X-Ray Diffraction (XRD) techniques. Zeta-potential measurement at I = 0.1 M (NaClO4) suggested that Point of Zero Charge (pHPZC) was ~2, indicating the presence of silica as major component in the sediment. Kurabtov plot using sorption data as a function
of pH at fixed I = 0.1 M (NaClO4) indicated the presence of multiple Am(III) species present on the surface. Potentiometric titration of the suspension indicated
the presence of mineral oxide like behavior and assuming a generic nature (≡XOH) for all types of surface sites, protonation–deprotonation
constants and total number of sites have been obtained. The sorption data has been modeled using 2-pK Diffuse Double Layer
Surface Complexation Model (DDL-SCM). ≡XOAm2+ has been identified as the main species responsible for the sorption profile.
Authors:P. Pathak, D. Prabhu, M. Bindu, S. Tripathi, and V. Manchanda
The primary purpose of this study was to understand the alpha radiolytic degradation behavior of N,N-dihexyl octanamide (DHOA) vis a vis tributyl phosphate (TBP) solutions in n-dodecane under plutonium loading conditions. These studies were carried out as a function of dose on different Pu loaded
samples (containing 0.002-10 g/L Pu) from 4 M HNO3 medium. These Pu loaded solutions were evaluated for stripping behavior by contacting with 0.5 M NH2OH at 0.5 M HNO3 solutions. Organic phase analysis was carried out by gas chromatography (GC) and by visible spectrophotometry. These studies
clearly indicated that Pu stripping becomes difficult with increased dose in the case of TBP system. On the other hand, no
such problem was observed in DHOA system during stripping of plutonium, thereby indicating that DHOA is a promising candidate
for the reprocessing of high burn up Pu rich spent fuels.
Authors:S. Biswas, P. Pathak, D. Singh, S. Roy, and V. Manchanda
The extraction of U(VI) from sulphate medium with 2-ethylhexyl phosphonic acid-mono-2-ethylhexyl ester (PC88A, H2A2 in dimeric form) in n-dodecane has been investigated under varying concentrations of sulphuric acid and uranium. Slope analysis of uranium (VI)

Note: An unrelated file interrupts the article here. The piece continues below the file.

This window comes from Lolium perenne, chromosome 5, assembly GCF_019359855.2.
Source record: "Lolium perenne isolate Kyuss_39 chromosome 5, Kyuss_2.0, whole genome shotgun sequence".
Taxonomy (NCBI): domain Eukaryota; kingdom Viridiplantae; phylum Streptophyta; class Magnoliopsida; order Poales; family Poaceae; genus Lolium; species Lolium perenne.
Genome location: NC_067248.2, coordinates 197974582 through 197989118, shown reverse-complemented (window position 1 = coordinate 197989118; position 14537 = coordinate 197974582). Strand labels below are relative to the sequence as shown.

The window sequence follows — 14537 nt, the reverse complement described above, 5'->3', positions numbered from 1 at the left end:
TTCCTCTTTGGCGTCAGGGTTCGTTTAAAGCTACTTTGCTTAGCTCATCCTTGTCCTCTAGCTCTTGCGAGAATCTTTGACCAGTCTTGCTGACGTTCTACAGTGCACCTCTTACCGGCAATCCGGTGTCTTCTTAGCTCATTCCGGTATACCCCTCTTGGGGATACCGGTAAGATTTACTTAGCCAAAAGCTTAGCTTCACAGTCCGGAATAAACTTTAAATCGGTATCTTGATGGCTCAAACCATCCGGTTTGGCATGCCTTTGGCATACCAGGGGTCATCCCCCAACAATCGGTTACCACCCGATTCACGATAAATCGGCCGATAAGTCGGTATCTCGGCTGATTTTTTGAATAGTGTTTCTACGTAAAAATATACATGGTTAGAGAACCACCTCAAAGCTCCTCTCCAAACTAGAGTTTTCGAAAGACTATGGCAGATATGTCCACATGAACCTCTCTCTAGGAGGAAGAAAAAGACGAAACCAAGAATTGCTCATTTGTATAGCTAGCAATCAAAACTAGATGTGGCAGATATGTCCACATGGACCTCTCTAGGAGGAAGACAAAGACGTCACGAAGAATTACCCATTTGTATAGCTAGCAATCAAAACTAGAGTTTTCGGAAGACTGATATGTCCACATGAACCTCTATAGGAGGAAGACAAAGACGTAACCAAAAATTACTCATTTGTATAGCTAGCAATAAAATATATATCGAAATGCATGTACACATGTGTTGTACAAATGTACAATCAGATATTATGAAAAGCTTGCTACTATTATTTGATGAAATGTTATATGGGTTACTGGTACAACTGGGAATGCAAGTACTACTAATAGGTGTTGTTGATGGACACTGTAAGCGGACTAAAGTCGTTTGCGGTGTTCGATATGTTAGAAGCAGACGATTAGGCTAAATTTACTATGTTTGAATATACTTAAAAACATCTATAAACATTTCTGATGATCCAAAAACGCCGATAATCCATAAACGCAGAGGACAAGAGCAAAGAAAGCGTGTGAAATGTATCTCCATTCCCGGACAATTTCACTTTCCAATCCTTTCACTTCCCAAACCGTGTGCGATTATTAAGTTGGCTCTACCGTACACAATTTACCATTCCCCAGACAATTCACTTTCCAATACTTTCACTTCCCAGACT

distribution data as a function of PC88A concentration suggests the formation of monomeric species, viz. UO2(HA2)2. This observation was further supported by the mathematical expression obtained during non-linear least square regression
analysis of U(VI) distribution data correlating the percentage extraction (%E) and the acidity (Hi). A mathematical model correlating the experimental distribution ratio values of U(VI) (DU) with initial acidity (Hi) and initial uranium concentrations (Ci) was developed:
. This expression can be used to predict the concentration of uranium in organic as well as in aqueous phase at any Ci and Hi. The extraction data were used to calculate the conditional extraction constant (Kex) values at different acidities (2–7 M H+), uranium (0.02–0.1 M) and PC88A (0.2–0.6 M) concentrations. These studies were also extended for the extraction of U(VI)
using synergistic mixtures of PC88A and TOPO from sulphate medium.
Authors:S. Biswas, P. Pathak, D. Singh, S. Roy, and V. Manchanda
The extraction of uranium(VI) from nitric acid medium is investigated using 2-ethylhexyl phosphonic acid-mono-2-ethylhexyl
ester (PC88A in dimeric form, H2A2) as extractant either alone or in combination with neutral extractants such as tri-n-butyl phosphate (TBP), trioctyl phosphine oxide (TOPO), and dioctyl sulfoxide (DOSO). The effects of different experimental
parameters such as aqueous phase acidity (up to 10 M HNO3), nature of diluent [xylene, carbon tetrachloride (CCl4), n-dodecane and methyl iso-butyl ketone (MIBK)] and of temperature (303–333 K) on the extraction behavior of uranium were investigated. Synergistic
extraction of uranium was observed between 0.5 and 6 M HNO3. Use of MIBK as diluent was also studied. Temperature variation studies using PC88A as extractant showed exothermic nature
of extraction process. Studies were carried out to optimize the conditions for the recovery of uranium from the raffinate
generated during the purification of uranium from nitric acid medium. Inductively Couple Plasma Atomic Emission Spectroscopy
(ICP-AES) and Energy Dispersive X-Ray Fluorescence (EDXRF) techniques were employed for analysis of uranium in equilibrated